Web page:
Journey To The Center Of The Earth Summary

Jules Verne

Journey To The Center Of The Earth

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Journey To The Center Of The Earth Summary

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Jules Verne’s classic, Journey to the Center of the Earth, written in 1864, has been hailed as both an inspiring work of science fiction as well as an entertaining, action-adventure story that has delighted readers for over 150 years.

The story centers on three men: German professor Otto Lidenbrock, a respected mineralogist; Axel Lidenbrock, Otto’s orphaned nephew; and Hans Bjelke, an Icelandic duck hunter who speaks Danish, and their adventures as they seek a hidden passage they believe will take them to the center of the Earth.

The story begins with Otto discovering a coded note hidden within the pages of a recently purchased runic manuscript. The manuscript is an Icelandic tale called, “Heimskringla.” Otto translates the bizarre code into Latin letters, but they make no sense. He locks himself, Axel, and their maid in the house, refusing to let anyone out  until he is able to decipher the code.  But it is Axel, fanning himself with the message, who discovers that the letters create Latin sentences if read backward. Fearing what Otto will do with the information, Axel keeps the answer a secret, but after two days of being locked in, he gives in and tells Otto what he has discovered. Translating the Latin, Otto learns that the note is written by an Icelandic alchemist named Arne Saknussemm, and it claims to show the location of a secret passage that leads to the center of the Earth.

As soon as Otto decodes the message and learns that the entrance lies at the bottom of a dormant volcano in Iceland, he decides to leave immediately for Reykjavik. Axel, who is more patient and less adventurous than his uncle, tries to talk him out of it by pointing out all of the known scientific reasons this passage could not possibly exist.

At this point, Otto’s ward (and Axel’s sweetheart) Gräuben steps in and convinces Axel to go with his uncle. She feels that Axel lacks maturity and believes this adventure will make him a man. She promises that if he goes she will marry him when he comes back. The two men then set off for Iceland where they meet and hire Hans to be their guide.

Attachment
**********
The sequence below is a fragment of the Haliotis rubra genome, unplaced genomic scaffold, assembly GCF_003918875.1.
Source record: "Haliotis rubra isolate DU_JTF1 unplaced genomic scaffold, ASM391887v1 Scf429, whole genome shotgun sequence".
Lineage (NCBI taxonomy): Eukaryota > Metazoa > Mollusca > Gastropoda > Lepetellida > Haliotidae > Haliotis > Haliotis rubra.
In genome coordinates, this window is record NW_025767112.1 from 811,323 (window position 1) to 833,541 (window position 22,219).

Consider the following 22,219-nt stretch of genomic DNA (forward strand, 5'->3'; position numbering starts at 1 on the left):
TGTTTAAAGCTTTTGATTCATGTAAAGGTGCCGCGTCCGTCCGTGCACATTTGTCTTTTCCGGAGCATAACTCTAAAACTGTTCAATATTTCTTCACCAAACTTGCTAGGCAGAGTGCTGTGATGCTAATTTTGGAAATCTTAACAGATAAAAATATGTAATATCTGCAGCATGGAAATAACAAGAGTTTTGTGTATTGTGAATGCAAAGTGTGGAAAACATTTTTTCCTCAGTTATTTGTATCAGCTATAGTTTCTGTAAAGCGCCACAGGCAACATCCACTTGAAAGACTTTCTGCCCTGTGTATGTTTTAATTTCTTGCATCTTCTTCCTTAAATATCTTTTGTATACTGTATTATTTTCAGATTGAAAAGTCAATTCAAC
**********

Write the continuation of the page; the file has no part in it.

With the aid of both Hans and the Saknussemm document, Otto and Axel are able to locate the right volcano and climb up and into it. At the bottom of the volcano, they find a series of tunnels and manage to find the correct tunnel described by Saknussemm. They follow the tunnel downward for several days until their water supply runs out. In desperation, Hans digs a whole through the tunnel wall and finds an underground river. After replenishing their water supply, they follow the river down even further until it opens up into a massive cave so large that they cannot see the other side.

From this point on the three men encounter a host adventures involving bizarre plants and creatures such as giant mushrooms and insects, a herd of mastodons, prehistoric sea creatures, dinosaurs engaged in life or death combat, and large, Neanderthal-like sub-humans. They experience glowing crystals, natural gas chambers, places that allow normal communication with people who are great distances away, and chemically charged thunderstorms.

Finally, the adventurers reach what is supposed to be the tunnel to the actual center of the Earth, but they find it blocked by a cave-in. Otto and Hans decide to use explosives to open up the tunnel, but the tunnel turns out to be a virtual bottomless pit. The explosion causes the underground sea to sweep them into the tunnel. It also causes a pocket of volcanic magma to open up below them and the pressure from the super-heated water pushes them up and out of the pit and back to the surface by way of a dormant volcano in southern Italy.

Even though Otto doesn’t actually reach the center of the Earth, he finds himself lauded by the scientific community for his discoveries. Axel, who is both the narrator and the actual protagonist in the story, realizes that his uncle was right all along and returns to Gräuben ready to marry her and with a newfound zest for life. Hans, after being paid for his efforts, returns to Iceland to live his life in peace.

Axel, Otto, and Hans create an interesting trio of personalities in this book. Otto is always looking forward –willing to face incredible odds, overcome any obstacle, and make any sacrifice in order to achieve his goals. Axel always wants to go back. A fatalist, he is afraid that death lurks behind every corner and that failure is certainly immanent. Hans doesn’t care one way or the other; his interest is only in getting paid. And yet, it is Hans’ strength, skill, and ingenuity that make both the trip and their survival possible.  Still, as the protagonist, it is Axel who takes the biggest journey and has the most growth; he returns a changed man.

Some common themes explored in Journey to the Center of the Earth are faith vs. doubt, explored through the differing attitudes between Otto and Axel; the desire for knowledge, seen by how far the professor is always willing to go to get it; and the hubris of man, explored by the trio’s journey into the unknown.

Along with Around the World in Eighty Days, Twenty Thousand Leagues Under the Sea, From the Earth to the Moon, and The Mysterious Island, Verne’s Journey to the Center of the Earth demonstrates his ability to understand the sciences of his day and to extrapolate from them the logical discoveries that had yet to come. And, although not all of his predictions were correct, the fact that he was insightful enough to be right so often has made his work a staple for not only those interested in science fiction, but in science as well.